However, there are already doubts expressed by many party men if Congress’ magnanimity, as it were, would cost the party dearly in February 14 elections.
Although Congress’s faction led by Pritam Singh has been jubilant over the induction of Harak Singh Rawat, the Harish Rawat camp has been visibly upset. “We don’t know what are the compulsions of the party that Harak Singh Rawat – who had toppled the Congress government with help of eight other Congress MLAs – has been brought back today,” says a senior Congress leader in Dehradun.
Explaining this further, a party leader from the Ganesh Godhiyal camp says that the party has already made it clear that Congress’s doors are open for those who left the party in 2016. “This is the reason why Yashpal Arya and his son were welcomed in the party before the election. They both are winning candidates,” the Congress leader adds.
However, it does not mean that Congress is likely to give Harak Singh Rawat a ticket to the seat of his choice like in the case of the other two MLAs who recently joined the party. The Congress leader has, however, added that only one ticket will be given, either to him or to his daughter-in-law.
“The compromise formula is clear that only one ticket would be taken, and the constituency would be decided by the high command after a discussion,” says the Congress leader, privy to the discussions behind the scenes.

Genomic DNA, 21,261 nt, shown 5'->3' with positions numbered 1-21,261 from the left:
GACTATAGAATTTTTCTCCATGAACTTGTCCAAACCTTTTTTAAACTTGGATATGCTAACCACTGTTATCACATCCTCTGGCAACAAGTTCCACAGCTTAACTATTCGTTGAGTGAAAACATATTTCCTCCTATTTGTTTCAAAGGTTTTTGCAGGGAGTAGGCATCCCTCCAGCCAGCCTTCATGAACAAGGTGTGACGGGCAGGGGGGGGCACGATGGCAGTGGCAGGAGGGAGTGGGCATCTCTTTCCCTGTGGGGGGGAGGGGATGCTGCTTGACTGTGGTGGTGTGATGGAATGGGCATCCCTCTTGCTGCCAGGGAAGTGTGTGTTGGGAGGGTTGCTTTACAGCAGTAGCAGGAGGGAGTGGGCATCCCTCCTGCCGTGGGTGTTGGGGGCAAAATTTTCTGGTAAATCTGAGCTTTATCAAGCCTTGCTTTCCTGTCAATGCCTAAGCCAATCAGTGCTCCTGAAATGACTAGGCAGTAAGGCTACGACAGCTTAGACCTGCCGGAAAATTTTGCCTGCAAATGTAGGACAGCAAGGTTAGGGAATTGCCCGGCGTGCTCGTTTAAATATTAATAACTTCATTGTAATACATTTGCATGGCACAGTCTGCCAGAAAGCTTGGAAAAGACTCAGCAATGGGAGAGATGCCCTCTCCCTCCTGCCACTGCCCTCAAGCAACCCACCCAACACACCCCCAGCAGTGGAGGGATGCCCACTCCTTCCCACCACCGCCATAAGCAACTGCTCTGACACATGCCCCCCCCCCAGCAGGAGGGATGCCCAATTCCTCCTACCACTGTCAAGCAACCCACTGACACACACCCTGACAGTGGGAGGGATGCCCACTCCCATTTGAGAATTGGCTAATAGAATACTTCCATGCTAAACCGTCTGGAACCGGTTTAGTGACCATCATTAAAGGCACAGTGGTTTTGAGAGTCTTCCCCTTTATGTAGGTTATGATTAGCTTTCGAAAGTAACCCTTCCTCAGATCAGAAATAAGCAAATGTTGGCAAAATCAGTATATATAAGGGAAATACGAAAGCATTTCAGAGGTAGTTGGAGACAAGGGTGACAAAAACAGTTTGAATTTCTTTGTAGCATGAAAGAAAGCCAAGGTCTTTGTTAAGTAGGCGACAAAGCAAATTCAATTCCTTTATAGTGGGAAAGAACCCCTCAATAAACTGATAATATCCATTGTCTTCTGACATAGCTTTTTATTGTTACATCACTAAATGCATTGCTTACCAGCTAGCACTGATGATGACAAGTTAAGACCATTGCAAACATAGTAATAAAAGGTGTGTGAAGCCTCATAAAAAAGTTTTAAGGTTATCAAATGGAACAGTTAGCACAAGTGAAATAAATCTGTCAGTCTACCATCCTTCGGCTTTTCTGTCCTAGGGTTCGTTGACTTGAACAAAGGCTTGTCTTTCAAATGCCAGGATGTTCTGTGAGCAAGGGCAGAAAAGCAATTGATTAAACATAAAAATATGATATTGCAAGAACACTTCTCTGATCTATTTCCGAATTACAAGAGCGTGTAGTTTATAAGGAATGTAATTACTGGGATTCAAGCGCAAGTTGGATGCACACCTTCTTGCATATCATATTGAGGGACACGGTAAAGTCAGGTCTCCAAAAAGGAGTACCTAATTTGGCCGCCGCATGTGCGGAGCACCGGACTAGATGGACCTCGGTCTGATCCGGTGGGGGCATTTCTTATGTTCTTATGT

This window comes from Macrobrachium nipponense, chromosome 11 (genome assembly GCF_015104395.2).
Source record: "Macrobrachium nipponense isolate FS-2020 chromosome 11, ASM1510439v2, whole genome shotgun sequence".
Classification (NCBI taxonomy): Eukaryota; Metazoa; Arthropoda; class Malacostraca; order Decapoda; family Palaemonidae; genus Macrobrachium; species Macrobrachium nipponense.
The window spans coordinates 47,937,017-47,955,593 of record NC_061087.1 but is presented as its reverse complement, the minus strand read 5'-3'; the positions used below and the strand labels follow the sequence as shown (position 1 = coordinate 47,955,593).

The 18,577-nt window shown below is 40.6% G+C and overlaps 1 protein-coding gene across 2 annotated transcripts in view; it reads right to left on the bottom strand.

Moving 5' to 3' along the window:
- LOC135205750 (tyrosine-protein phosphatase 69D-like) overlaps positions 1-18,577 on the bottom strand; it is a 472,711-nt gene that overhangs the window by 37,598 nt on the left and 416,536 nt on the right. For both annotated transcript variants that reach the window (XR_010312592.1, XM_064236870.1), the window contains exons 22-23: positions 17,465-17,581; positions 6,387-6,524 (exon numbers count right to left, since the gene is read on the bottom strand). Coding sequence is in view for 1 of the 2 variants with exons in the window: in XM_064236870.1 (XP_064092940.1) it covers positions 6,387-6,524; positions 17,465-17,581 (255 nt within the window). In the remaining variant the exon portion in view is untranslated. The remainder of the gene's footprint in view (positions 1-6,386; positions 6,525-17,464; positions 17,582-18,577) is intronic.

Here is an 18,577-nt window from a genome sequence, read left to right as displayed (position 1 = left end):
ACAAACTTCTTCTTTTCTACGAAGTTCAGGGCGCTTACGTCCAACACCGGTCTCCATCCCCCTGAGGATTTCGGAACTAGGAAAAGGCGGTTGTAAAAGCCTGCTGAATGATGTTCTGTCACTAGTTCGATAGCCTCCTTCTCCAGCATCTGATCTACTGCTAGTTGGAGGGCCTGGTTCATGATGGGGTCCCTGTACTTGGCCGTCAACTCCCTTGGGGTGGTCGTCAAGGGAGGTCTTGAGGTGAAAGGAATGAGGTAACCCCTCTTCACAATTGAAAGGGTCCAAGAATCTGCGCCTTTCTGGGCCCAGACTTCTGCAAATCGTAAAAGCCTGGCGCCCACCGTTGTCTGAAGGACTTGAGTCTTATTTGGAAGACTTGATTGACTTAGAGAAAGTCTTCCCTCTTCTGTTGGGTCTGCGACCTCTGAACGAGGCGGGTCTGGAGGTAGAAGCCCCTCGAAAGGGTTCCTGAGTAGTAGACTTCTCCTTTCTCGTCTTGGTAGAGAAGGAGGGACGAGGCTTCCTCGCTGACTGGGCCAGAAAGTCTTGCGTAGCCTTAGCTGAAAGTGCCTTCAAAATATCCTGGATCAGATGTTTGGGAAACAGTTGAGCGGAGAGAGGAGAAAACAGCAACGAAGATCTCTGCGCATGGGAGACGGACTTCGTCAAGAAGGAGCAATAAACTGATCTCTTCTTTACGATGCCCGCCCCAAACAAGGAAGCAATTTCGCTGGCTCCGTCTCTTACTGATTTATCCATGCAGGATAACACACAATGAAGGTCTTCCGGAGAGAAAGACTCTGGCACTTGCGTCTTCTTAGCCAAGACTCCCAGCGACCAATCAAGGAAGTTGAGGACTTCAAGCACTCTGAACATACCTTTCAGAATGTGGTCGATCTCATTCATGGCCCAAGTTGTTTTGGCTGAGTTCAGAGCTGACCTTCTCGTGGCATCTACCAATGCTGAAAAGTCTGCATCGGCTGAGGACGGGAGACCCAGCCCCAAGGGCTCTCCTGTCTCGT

Apparently, the time taken to decide on Harak Singh Rawat’s induction indicates how tricky the issue would have been for the Congress’s top brass in Delhi.
Now that Harak Singh Rawat is in the party, the most obvious question is what kind of impact will he have on Congress’ prospects in the elections, and how will the internal power dynamics within the Congress state unit change.
“His rejoining would intensify the internal feud, because now Harak Singh Rawat would join the trio of Pritam Singh, Ganesh Godhiyal and Ranjit Rawat who are anyway perennially at war with Harish Rawat in Uttarakhand. What I am more worried about right now is which group in the party will now call shots in finalising tickets,” says another senior Congress leader on the condition of anonymity.
Upcoming elections and Harak Singh Rawat
Senior journalist D.S. Kunwar is of the view that Harak Singh Rawat’s decision to rejoin the Congress party after a gap of six years may help the party win or improve its vote percentage in several pockets in the Garhwal region, like in Lansdowne, Rudraprayag and Kedarnath assembly segments, where he has a good hold.
“He has a knack to win from any difficult seat. His comeback to Congress has not come as a surprise to me,” says Kunwar.
On the likely changes the party may face due to re-induction, Kunwar says, “Harak will not only help strengthen the Congress party but may also replace senior leader Harish Rawat. Harak may well become the real face of Uttarakhand Congress in the days to come.”
However, social activist Ratan Aswal has a different perspective.
“In my opinion, he should have fought the election as an independent candidate along with others for whom he was lobbying for tickets while being in the BJP. Now in the Congress, his wings would be clipped and it would not be easy for him to get a bigger role which he aims for desperately.”